The Medical Research Council's Prion Unit, based at University College London, a leading British research group, is joining forces with drugs giant GlaxoSmithKline (GSK) to develop a cure for the disease Creutzfeldt-Jakob Disease (CJD).
Researchers based at University College London, and GSK scientists will search for a drug that can halt the infection during its long incubation period.
variant Creutzfeldt-Jakob Disease (vCJD) is the human form of Bovine Spongiform Encephalopathy (BSE) and is spread by misfolded prion proteins that infect humans who have eaten contaminated beef products, and happened mainly in the 1980s.
What happens is a "rogue" prion when it comes into contact with a "normal" prion causes that protein molecule to change form too, triggering a chain reaction and the build up of misfolded prions eventually destroys large parts of the brain, leading to disability and death.
Scientists hope to find a compound that can target rogue prions and halt their spread before the damage is done.
The long incubation period of vCJD may span decades depending on the genetic make-up of those infected.
According to the latest figures issued by the Department of Health (DoH) there have been a total of 155 cases of definite or unconfirmed cases of vCJD but it is possible many more may emerge as incubation periods come to an end.
To find a compound that can halt vCJD without harming the brain will involve screening hundreds of thousands of potentially therapeutic molecules from large drug databases and one of the biggest such "libraries", containing more than a million compounds, is owned by GSK.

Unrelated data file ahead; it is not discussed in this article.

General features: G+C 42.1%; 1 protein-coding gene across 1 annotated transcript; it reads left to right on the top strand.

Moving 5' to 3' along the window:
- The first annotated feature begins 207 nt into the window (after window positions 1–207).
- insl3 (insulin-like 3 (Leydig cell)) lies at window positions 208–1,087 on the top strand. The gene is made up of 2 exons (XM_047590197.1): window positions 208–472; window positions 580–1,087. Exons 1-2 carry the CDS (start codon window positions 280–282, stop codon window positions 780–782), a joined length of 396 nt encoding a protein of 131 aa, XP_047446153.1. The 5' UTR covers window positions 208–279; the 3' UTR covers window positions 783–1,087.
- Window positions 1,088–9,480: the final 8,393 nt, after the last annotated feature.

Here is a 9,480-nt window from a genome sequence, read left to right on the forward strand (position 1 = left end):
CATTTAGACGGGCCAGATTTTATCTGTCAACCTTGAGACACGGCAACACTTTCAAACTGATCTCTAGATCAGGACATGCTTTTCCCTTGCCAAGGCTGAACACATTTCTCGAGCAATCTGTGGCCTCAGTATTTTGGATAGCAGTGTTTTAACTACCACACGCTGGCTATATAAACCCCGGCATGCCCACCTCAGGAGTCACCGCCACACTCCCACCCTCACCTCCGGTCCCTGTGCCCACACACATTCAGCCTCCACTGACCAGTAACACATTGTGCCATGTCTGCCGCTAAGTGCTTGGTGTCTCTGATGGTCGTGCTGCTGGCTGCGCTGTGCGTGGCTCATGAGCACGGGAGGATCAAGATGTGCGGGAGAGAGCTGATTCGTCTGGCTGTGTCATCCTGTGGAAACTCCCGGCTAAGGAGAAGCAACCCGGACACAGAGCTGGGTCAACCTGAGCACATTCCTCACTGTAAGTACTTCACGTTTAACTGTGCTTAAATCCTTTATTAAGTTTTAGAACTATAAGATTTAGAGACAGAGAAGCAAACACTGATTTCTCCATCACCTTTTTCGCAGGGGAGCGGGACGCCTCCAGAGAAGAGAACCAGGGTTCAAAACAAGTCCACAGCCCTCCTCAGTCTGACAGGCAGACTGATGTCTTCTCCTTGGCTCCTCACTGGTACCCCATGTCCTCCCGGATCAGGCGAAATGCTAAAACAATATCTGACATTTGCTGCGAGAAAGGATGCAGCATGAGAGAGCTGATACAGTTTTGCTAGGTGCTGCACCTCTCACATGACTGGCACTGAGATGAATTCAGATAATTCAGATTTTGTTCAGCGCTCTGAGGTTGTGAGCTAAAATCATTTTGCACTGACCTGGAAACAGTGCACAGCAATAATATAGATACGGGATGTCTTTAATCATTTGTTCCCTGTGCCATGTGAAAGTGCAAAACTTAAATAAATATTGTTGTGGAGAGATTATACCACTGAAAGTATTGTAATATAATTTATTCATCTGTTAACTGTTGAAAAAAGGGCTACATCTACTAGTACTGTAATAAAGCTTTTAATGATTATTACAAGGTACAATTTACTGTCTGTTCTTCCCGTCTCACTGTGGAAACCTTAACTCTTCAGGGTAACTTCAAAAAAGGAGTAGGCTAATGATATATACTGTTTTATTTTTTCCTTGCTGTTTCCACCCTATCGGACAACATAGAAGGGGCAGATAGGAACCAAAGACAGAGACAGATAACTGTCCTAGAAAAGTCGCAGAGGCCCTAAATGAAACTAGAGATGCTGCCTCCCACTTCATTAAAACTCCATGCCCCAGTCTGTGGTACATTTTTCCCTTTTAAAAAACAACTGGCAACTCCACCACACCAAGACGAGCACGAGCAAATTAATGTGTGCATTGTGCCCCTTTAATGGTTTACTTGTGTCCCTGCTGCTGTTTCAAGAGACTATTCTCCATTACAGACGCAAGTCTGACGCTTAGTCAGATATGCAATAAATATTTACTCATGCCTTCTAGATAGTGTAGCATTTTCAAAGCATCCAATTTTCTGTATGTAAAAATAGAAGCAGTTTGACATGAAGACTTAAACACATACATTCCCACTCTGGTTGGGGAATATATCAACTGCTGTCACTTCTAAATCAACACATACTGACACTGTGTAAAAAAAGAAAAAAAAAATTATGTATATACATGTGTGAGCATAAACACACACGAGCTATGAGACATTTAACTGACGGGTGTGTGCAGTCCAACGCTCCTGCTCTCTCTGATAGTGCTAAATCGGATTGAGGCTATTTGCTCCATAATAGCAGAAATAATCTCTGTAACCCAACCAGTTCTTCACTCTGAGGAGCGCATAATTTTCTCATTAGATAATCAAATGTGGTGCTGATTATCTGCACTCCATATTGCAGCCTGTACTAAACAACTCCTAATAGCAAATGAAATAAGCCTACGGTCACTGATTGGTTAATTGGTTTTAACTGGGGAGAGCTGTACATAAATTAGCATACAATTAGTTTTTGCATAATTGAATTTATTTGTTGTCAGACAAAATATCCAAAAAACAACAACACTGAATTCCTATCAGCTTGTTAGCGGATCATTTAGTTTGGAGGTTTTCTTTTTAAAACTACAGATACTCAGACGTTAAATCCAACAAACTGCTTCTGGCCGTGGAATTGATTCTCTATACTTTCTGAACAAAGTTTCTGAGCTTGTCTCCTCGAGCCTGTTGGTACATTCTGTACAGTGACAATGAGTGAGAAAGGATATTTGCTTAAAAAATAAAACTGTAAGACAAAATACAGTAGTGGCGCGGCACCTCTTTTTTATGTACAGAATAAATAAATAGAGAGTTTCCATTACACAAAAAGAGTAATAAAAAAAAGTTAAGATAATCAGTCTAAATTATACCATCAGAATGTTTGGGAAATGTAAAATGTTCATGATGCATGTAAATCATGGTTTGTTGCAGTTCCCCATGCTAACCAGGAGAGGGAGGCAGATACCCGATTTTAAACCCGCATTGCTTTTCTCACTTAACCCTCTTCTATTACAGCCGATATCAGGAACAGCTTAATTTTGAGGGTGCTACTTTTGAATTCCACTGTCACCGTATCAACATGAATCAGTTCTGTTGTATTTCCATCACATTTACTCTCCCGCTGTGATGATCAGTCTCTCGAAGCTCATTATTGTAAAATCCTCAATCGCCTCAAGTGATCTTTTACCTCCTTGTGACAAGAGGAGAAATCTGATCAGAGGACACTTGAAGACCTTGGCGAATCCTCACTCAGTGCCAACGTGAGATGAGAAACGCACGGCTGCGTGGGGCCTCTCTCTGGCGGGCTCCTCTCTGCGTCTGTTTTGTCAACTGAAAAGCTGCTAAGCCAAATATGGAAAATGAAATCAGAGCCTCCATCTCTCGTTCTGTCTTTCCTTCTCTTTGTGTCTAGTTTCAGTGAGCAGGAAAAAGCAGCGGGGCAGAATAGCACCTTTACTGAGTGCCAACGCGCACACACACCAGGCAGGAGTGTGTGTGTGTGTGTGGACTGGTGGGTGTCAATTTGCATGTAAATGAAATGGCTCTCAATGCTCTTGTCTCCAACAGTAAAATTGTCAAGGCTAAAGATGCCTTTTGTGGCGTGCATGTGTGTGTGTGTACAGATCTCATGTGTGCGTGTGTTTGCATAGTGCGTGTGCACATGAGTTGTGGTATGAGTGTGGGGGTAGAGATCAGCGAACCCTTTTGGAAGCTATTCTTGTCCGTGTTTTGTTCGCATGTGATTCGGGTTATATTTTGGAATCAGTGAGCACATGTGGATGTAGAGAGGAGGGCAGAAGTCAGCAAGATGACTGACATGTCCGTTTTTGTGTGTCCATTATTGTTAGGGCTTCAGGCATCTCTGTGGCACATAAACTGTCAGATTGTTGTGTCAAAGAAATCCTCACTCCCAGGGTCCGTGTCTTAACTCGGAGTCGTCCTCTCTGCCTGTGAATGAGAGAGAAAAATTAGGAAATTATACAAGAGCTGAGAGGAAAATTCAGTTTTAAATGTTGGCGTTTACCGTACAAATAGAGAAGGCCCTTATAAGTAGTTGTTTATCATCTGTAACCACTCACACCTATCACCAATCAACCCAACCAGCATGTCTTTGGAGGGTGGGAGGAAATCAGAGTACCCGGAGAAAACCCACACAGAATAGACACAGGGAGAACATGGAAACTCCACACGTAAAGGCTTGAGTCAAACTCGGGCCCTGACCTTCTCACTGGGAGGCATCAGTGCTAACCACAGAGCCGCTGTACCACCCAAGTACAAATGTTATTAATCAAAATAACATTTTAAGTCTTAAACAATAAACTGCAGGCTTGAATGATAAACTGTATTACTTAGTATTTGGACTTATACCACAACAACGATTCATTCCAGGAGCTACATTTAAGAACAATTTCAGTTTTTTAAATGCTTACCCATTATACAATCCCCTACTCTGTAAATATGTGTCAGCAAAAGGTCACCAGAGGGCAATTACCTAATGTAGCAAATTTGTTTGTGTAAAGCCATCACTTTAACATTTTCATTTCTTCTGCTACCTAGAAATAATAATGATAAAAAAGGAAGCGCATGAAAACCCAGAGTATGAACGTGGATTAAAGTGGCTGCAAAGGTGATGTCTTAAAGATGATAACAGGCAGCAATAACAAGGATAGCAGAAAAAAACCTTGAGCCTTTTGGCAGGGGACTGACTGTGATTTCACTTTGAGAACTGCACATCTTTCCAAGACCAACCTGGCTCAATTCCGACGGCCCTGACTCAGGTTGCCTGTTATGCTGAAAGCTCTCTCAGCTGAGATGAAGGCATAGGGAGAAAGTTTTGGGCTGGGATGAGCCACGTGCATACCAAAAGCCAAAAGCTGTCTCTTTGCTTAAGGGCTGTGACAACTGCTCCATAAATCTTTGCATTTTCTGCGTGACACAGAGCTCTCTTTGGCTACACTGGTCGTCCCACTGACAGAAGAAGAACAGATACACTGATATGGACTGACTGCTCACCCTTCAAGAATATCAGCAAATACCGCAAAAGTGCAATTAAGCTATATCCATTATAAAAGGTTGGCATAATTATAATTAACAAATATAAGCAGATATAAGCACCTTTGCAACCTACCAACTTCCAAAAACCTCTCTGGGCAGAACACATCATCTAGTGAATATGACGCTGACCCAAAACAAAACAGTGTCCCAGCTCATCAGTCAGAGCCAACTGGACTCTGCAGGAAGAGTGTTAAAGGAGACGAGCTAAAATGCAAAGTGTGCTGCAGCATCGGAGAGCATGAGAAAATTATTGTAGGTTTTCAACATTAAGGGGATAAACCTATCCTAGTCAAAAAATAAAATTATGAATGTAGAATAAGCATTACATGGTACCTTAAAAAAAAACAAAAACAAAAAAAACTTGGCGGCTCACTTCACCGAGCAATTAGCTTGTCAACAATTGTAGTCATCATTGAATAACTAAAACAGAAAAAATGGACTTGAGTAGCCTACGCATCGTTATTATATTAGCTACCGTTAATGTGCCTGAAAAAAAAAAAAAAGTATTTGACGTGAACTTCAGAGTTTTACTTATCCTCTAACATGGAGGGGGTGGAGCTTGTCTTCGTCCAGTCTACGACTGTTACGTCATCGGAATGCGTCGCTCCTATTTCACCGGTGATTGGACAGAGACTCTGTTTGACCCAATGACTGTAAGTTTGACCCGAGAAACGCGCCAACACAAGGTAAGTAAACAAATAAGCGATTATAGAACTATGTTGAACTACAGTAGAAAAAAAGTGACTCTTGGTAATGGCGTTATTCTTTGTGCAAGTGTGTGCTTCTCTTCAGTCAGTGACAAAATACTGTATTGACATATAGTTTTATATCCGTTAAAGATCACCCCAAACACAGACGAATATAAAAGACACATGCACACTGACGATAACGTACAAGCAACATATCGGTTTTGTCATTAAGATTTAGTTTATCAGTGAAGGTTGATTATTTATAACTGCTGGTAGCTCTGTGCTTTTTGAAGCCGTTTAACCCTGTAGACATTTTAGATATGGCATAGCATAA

Making one of these databases available to an academic group, among the most valuable and jealously guarded assets of drug companies, is unprecedented and there is little obvious commercial advantage for GSK, since vCJD - and other forms of CJD not linked to beef - are so rare.
John Collinge, director of the MRC Prion Unit, says the development of a drug to completely block prions now appears realistic after years of very difficult work at the MRC.
He and his colleagues are delighted to have the opportunity to now translate these advances in laboratory research into real benefit for patients affected by these dreadful diseases and the prospect of access to the resources and expertise of GSK is extremely exciting.
The DoH is funding the research through a grant awarded to the Institute of Neurology at UCL, for the development of a candidate drug for potential human trials which is expected to take at least six more years.
Peter Machin, the senior vice-president chemistry and screening sciences at GSK, says they too are delighted to provide their compound collection of high quality, drug-like molecules to accelerate the search for compounds that may prove useful in the treatment of CJD.